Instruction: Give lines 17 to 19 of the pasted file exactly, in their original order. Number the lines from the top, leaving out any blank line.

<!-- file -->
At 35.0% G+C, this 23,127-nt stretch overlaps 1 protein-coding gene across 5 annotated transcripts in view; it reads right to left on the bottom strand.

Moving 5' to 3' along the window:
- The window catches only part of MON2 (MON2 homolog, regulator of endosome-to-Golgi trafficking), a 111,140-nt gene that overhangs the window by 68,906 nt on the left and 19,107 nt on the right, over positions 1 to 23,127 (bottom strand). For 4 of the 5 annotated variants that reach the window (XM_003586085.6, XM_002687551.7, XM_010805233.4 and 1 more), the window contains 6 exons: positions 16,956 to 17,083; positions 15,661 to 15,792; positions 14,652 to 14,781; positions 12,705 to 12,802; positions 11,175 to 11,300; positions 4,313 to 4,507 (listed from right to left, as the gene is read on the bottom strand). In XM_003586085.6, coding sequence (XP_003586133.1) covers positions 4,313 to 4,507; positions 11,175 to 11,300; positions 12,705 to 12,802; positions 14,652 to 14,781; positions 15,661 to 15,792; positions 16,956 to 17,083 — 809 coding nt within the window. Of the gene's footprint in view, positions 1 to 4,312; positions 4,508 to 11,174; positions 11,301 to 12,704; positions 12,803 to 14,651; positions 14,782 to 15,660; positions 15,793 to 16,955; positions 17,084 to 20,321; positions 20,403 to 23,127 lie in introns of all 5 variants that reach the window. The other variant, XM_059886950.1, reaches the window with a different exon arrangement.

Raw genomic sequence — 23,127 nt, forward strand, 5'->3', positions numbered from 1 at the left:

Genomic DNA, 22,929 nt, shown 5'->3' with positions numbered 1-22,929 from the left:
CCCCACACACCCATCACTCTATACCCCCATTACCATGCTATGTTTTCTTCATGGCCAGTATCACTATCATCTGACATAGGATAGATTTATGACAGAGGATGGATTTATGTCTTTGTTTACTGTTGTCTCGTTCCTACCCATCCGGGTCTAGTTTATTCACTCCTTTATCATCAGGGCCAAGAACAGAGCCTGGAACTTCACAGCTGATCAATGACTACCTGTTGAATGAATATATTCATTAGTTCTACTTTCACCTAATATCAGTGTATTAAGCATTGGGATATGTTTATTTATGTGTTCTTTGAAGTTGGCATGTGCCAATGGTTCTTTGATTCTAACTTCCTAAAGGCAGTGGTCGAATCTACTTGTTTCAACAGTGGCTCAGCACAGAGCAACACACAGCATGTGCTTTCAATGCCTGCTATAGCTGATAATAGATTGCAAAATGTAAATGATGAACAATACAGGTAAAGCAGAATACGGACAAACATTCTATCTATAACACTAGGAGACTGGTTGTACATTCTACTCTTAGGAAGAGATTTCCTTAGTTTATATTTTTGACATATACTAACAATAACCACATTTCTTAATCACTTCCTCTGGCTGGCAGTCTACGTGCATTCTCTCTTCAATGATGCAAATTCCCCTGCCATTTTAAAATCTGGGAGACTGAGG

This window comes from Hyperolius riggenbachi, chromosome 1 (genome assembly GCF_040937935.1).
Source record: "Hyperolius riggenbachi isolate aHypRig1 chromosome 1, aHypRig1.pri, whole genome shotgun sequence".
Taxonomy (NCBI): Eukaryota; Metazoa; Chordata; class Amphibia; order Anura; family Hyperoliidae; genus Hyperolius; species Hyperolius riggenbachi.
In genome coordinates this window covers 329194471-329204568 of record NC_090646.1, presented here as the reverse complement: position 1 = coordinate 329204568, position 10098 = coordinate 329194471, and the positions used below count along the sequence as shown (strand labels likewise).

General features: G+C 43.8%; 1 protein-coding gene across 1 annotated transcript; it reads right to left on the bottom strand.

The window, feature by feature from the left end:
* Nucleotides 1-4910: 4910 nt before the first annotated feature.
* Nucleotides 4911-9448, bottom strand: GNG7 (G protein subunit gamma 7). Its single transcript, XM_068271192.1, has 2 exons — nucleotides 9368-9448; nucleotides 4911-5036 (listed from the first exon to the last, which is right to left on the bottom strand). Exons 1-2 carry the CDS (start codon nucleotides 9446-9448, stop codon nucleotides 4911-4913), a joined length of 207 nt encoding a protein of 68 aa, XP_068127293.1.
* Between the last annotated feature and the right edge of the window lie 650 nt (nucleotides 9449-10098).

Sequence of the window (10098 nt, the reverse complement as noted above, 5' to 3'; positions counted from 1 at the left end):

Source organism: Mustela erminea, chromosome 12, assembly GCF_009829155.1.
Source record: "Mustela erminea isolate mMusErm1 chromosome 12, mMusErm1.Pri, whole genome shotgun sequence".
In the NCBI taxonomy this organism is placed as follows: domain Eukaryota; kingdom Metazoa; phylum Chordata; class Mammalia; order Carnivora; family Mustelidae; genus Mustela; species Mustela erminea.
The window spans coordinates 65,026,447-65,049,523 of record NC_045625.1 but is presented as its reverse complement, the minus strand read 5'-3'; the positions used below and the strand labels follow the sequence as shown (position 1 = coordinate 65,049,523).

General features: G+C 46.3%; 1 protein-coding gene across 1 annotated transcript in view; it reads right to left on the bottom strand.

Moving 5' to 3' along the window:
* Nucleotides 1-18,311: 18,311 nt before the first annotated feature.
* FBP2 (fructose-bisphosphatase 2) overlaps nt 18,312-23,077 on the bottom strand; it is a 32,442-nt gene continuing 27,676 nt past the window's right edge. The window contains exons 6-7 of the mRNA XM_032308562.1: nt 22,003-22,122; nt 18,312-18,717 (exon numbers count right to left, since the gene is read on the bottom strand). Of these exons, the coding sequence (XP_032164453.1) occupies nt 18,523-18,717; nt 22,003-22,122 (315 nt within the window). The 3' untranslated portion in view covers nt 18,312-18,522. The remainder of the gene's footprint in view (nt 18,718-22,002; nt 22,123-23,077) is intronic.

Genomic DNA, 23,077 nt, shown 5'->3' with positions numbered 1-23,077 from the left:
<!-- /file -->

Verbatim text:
Source organism: Mustela erminea, chromosome 12, assembly GCF_009829155.1.
Source record: "Mustela erminea isolate mMusErm1 chromosome 12, mMusErm1.Pri, whole genome shotgun sequence".
In the NCBI taxonomy this organism is placed as follows: domain Eukaryota; kingdom Metazoa; phylum Chordata; class Mammalia; order Carnivora; family Mustelidae; genus Mustela; species Mustela erminea.